February 16, 2016


A few weeks ago I wrote a blog post about casual racism and micro aggression, a friend of mine let me share her story on this platform READ THAT POST HERE and I am so thankful for it. It sparked something within me and I wanted to start a series of similar posts to share throughout the month. I reached out to friends and family inviting them to share their stories with me on this blog. The next story in the series comes from my cousin, as she talks about her son's experience as a little black boy in Boston, Massachusetts. Already at the tender age of 5, he is experiencing disgusting ignorance from his peers. He is facing ugliness about his black skin and being made to feel less than by someone near in age, but where did that child learn those things? I always get frustrated when I hear people PROCLAIM that racism is dead because the generations that formulated it our dying out. I want to ask them what does it feel like to be so blissfully ignorant? One is not born hateful, you must be careful taught. Our experience in life shape our perception of the world and when the people of influence in our children's lives repeat negative stereotypes the cycle continues. When you make that causal joke about a person's sexuality, race, religion and you think that your child isn't listening, guess what they hear you, and then they take it to school and spread it like a virus. Thank you Ash and K for sharing your story, you are so loved by many. 

I can tell you stories about myself and what I have faced as a young black woman. We have all heard it. But instead I will share what my 5 year old son has faced as a young black boy. He attends a public school in the good ole northeast. My son had two situations that made me question the school and the environment he was in. Last year my son kept making comments and asking questions about the color of his skin. He asked me why did I have him with a black man and not a white man? Why is his color darker than mine? After some time I was able to pry information from him. He stated to me that during after school  an older student told him that 'white people are smarter than black people.' He would not give me any information on the student except that he was a white older child that attends his school. I was in complete shock. I was angry. He then described another situation in which a different student in his class told him that 'black ants do not like black people.' That one I was puzzled about but it was still upset from the first comment. I ended up reaching out to the principal of his school and his teacher. They were very apologetic and concerned. I am one of the co-chairs of the schools Parent Council, and thus I get some insight on the school. I learned that there has been other situations circling around race.  The school is located in what once was a diverse neighborhood but over the last few years the neighborhood has changed  becoming predominately white upper/middle class. Median cost for homes in the area are about $400,000 now. The new school year has began, my sons school is now working with an outside company to assist with the issue of race. They have met with teachers and will now have a 4 week discussion with parents around race.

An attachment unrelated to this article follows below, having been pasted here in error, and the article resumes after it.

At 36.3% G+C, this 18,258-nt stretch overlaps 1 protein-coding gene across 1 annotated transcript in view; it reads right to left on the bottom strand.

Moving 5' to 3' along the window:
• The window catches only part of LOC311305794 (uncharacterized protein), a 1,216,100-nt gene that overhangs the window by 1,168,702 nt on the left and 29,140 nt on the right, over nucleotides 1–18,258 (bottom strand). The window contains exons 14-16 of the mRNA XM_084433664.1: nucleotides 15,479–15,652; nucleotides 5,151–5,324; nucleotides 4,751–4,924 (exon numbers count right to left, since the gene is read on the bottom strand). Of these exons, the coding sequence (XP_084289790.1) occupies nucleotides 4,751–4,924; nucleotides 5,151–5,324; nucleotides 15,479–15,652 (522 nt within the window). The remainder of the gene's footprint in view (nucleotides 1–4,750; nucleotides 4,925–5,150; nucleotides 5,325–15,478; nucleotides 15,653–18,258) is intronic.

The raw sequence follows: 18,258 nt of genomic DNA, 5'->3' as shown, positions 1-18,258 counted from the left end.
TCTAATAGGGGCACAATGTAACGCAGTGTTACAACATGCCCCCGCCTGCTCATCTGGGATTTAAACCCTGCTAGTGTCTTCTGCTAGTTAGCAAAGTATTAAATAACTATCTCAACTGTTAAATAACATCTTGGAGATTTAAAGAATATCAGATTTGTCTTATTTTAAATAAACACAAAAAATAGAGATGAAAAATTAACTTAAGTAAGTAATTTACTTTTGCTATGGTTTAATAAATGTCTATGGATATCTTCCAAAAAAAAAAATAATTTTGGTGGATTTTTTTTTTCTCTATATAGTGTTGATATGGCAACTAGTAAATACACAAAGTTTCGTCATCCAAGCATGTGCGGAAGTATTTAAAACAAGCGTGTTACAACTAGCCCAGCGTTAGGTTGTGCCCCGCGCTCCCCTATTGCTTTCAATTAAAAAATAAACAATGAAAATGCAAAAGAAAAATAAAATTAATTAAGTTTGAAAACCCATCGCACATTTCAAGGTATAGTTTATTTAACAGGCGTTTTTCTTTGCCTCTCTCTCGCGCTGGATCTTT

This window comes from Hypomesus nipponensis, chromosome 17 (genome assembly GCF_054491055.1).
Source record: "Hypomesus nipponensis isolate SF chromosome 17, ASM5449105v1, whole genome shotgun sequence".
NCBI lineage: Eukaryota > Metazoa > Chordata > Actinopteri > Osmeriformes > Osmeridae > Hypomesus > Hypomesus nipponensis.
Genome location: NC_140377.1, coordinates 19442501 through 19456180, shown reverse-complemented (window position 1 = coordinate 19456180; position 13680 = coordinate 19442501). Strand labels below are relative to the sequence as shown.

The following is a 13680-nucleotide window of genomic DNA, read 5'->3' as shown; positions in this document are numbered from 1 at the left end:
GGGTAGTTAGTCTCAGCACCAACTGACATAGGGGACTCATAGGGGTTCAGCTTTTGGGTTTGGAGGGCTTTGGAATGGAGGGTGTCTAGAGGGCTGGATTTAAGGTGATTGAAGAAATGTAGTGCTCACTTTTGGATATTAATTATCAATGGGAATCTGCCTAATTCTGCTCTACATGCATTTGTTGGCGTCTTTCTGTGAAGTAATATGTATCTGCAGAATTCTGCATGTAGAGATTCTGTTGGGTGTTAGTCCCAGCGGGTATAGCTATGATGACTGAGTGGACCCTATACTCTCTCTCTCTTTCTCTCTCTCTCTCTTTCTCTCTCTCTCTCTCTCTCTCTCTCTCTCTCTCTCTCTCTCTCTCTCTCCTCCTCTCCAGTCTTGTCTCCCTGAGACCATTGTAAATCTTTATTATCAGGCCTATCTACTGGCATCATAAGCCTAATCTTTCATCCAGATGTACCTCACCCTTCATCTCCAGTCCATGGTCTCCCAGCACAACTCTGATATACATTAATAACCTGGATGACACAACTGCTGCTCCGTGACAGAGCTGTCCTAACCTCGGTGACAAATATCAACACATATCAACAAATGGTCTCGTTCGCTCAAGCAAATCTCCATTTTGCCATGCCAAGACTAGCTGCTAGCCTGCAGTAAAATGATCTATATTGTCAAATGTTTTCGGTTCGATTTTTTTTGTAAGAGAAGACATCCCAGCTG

It breaks my heart that in 2016, these are the conversations that we still have to have with 5 year olds. Working in urban education I have seen the opposite of this coin, my students who have serious mistrust of my white colleagues because they have been taught that all white people are awful liars out to get them or they are the police, in which they definitely cannot be trusted (not my sentiment). I tried to engaged my students in honest conversation and be always be mindful of the things I said around them. It was also super important that the teams that I worked on and managed were so diverse because they got to see people of all backgrounds working together in a positive way; I am not a parent and at the end of the day I cannot tell people what to do with their children. But if you're going to be ignorant, then you can't be surprised when you kids pick it up as well. What I can say is if you are afraid to have difficult conversations around race or culture with your kids, do some googling, find a picture book and get to it. You do not have to do it alone. To my cousin and her very bright and precocious son I say this "Hey Black Child, Do you know where you are going.Where you're really going. Do you know you can learn. What you want to learn?", from "Hey Black Child" by Useni Eugene Perkins or Countee Cullen (a little unclear) . Check out adorable three year old Pe'Tehn Kem reciting it from heart in the video below. 

*this poem is by Useni Eugene Perkins, the video has it listed as Maya Angelou

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